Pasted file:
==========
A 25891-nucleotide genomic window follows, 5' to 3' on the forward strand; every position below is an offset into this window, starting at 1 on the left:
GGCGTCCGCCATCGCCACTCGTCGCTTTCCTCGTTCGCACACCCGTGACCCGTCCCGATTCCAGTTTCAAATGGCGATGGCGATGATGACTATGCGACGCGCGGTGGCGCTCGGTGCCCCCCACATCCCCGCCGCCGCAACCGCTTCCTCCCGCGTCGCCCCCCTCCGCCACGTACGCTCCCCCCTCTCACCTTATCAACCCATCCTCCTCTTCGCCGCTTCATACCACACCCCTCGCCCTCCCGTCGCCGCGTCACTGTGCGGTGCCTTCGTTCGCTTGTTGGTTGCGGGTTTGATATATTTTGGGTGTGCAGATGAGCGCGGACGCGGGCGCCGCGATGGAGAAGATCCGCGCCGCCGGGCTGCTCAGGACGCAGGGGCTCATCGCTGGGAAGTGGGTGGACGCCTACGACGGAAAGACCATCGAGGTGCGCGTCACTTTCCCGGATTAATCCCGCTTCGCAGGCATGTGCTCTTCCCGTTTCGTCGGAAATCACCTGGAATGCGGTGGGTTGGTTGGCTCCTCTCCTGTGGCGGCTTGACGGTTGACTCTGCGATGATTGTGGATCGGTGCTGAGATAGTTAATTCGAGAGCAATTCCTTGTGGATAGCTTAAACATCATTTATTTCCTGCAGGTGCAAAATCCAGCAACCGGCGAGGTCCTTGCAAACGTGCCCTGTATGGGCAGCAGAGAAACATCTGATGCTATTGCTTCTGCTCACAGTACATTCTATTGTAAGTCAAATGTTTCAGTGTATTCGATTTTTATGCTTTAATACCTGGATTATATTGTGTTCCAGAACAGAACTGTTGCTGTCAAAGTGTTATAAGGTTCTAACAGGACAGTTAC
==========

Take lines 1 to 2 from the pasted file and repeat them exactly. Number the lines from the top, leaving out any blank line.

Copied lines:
A 25891-nucleotide genomic window follows, 5' to 3' on the forward strand; every position below is an offset into this window, starting at 1 on the left:
GGCGTCCGCCATCGCCACTCGTCGCTTTCCTCGTTCGCACACCCGTGACCCGTCCCGATTCCAGTTTCAAATGGCGATGGCGATGATGACTATGCGACGCGCGGTGGCGCTCGGTGCCCCCCACATCCCCGCCGCCGCAACCGCTTCCTCCCGCGTCGCCCCCCTCCGCCACGTACGCTCCCCCCTCTCACCTTATCAACCCATCCTCCTCTTCGCCGCTTCATACCACACCCCTCGCCCTCCCGTCGCCGCGTCACTGTGCGGTGCCTTCGTTCGCTTGTTGGTTGCGGGTTTGATATATTTTGGGTGTGCAGATGAGCGCGGACGCGGGCGCCGCGATGGAGAAGATCCGCGCCGCCGGGCTGCTCAGGACGCAGGGGCTCATCGCTGGGAAGTGGGTGGACGCCTACGACGGAAAGACCATCGAGGTGCGCGTCACTTTCCCGGATTAATCCCGCTTCGCAGGCATGTGCTCTTCCCGTTTCGTCGGAAATCACCTGGAATGCGGTGGGTTGGTTGGCTCCTCTCCTGTGGCGGCTTGACGGTTGACTCTGCGATGATTGTGGATCGGTGCTGAGATAGTTAATTCGAGAGCAATTCCTTGTGGATAGCTTAAACATCATTTATTTCCTGCAGGTGCAAAATCCAGCAACCGGCGAGGTCCTTGCAAACGTGCCCTGTATGGGCAGCAGAGAAACATCTGATGCTATTGCTTCTGCTCACAGTACATTCTATTGTAAGTCAAATGTTTCAGTGTATTCGATTTTTATGCTTTAATACCTGGATTATATTGTGTTCCAGAACAGAACTGTTGCTGTCAAAGTGTTATAAGGTTCTAACAGGACAGTTAC